- Costume Design
- Milena Canonero for The Grand Budapest Hotel
- Mark Bridges for Inherent Vice
- Colleen Atwood for Into the Woods
- Anna B. Sheppard for Maleficent
- Jacqueline Durran for Mr. Turner
Milena Canonero comes into her nomination with three Oscars already since her introduction to film in A Clockwork Orange. It doesn't feel queer to say that her work on The Grand Budapest Hotel feels inspired by a trio of her previous films: A Clockwork Orange, The Shining, and The Life Aquatic with Steve Zissou. There's a very regimented uniformity amongst the staff of The Grand Budapest Hotel that pulls directly from all three films as well as a very generic style that harkens to her time on The Shining. Here we're treated to outfits with just enough officiousness to merit their standing as well as a healthy dose of the quirkiness than makes a Wes Anderson film engaging. Canonero performs to the requirements of her station admirably.
Is that Willy Wonka? From Punch Drunk Love to Inherent Vice, Mark Bridges might be best known for putting bad suits on bad men. Then again, he also has credits for The Artist and There Will be Blood, so at least we can agree that he does indeed know what a good suit is. On the bright side, it reminds me of precisely why I disliked American Hustle. There is definitely some nice work interspersed throughout here, but it's all so pulpy. That's *totally* fine, but don't spend the majority of your time in some musty old outfit from the suburban thrift store and pretend I'm supposed decorate it.
Colleen Atwood can be forgiven for conspiring with Robert Downey Jr. to start the Men's Rights movement with their film The Pick-Up Artist. Since then, she's been on a tear having been nominated for eleven Oscars and winning three of them. She worked on Snow White and the Huntsman, though I must not have been writing that year as I have no article to show for having watched it. Which is a shame, because it was bad. Then again, so was Into the Woods, though not nearly so much. Anyway, neither is the fault of Atwood in the slightest. For the most part Atwood did some very nice work here, particularly for Anna Kendrick and Emily Blunt. Then there's Johnny Depp's "embarrassing" "Party City" outfit which is just confounding.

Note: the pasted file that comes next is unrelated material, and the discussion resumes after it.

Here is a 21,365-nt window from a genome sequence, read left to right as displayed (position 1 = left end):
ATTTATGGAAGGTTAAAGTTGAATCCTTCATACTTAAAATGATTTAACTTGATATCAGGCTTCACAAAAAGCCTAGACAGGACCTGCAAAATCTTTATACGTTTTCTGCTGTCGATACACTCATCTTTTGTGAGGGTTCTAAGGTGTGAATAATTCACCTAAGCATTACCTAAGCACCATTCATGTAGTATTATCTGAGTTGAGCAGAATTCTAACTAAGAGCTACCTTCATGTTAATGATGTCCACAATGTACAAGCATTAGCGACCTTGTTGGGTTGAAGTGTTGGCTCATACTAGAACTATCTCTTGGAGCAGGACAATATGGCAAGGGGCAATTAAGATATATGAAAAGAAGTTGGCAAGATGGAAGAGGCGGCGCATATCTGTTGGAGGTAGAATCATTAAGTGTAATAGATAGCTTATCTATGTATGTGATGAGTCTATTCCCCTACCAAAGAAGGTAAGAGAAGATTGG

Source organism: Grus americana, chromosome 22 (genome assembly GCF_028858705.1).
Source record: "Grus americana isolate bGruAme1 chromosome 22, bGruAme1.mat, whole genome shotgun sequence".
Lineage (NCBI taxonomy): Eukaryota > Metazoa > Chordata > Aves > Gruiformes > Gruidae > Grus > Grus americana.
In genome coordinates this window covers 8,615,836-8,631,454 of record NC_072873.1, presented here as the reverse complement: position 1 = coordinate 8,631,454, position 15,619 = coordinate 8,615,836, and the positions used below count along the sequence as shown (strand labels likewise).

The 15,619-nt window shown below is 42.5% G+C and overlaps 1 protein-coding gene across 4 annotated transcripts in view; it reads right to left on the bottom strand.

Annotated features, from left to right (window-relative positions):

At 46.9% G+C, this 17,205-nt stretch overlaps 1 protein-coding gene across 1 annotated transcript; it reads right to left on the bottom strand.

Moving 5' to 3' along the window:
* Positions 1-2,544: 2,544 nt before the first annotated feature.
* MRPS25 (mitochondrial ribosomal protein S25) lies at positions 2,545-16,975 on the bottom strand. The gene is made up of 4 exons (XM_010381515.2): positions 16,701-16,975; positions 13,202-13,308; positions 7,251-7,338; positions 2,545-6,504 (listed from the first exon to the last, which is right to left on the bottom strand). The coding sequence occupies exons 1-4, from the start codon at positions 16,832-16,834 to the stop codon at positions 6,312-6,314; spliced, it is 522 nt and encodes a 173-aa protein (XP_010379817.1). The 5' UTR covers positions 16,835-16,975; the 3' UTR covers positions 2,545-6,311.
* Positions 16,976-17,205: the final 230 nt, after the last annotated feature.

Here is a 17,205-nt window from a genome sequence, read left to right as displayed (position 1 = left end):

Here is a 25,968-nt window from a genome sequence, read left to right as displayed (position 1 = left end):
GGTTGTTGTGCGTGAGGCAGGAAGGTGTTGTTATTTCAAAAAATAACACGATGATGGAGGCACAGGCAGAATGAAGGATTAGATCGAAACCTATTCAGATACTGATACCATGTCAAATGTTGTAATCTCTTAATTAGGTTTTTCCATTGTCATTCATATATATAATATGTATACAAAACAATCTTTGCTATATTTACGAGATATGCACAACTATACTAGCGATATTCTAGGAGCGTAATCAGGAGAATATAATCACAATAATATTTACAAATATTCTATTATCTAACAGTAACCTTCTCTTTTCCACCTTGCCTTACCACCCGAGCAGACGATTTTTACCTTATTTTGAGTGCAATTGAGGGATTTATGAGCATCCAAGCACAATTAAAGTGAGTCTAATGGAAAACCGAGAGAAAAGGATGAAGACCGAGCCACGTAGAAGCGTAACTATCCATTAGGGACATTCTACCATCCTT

Angelina wonders if you're seriously asking if an award for a fantasy film can be given to a woman known mostly for World War II costuming (Captain America: The First Avenger, The Pianist, The Book Thief, Fury, Inglorious Basterds, Band of Brothers). No, seriously, look at that headpiece. The number of outfits in Maleficent weren't quite as multitudinous as, say, The Grand Budapest Hotel, but Anna B. Sheppard hits her marks squarely without ever making a mistake like Depp's Big Bad Wolf.
I don't know what Blake Lively has to do with Mr. Turner, but the dress she wore to the premiere makes her about as relevant to google as the film's screencaps. So let's just take a moment to appreciate how effulgent it is as well as the fact that it has functional pockets. Also, if one of you works for Chanel, can I come in for a fitting? Okay, gossip blog time is over, and the girl in the screencap above is wondering what took so long. Mr. Turner as a film is generally dusky and muted, and the outfits fit the theme and time beautifully. Jacqueline Durran has done an incredibly nice job here, but I don't think it's on the level of her win for Anna Karenina, which honestly is no fault of her own. Her outfits fit the world beautifully, but I don't think they stand out from the pack enough for a win.
This is the first category I have a discrepancy between what I think will win and what I like the most. The Grand Budapest Hotel, I'm nearly certain, is going to take home an award here. Don't get me wrong, it has competition, but I think Canonero nailed exactly the theme for the film. That said, Maleficent is my personal favorite. Maleficent has multiple outfits that are phenomenal and really carry her character in ways that no other outfit does for any other character in this lineup.
Will win: The Grand Budapest Hotel
Should win: Maleficent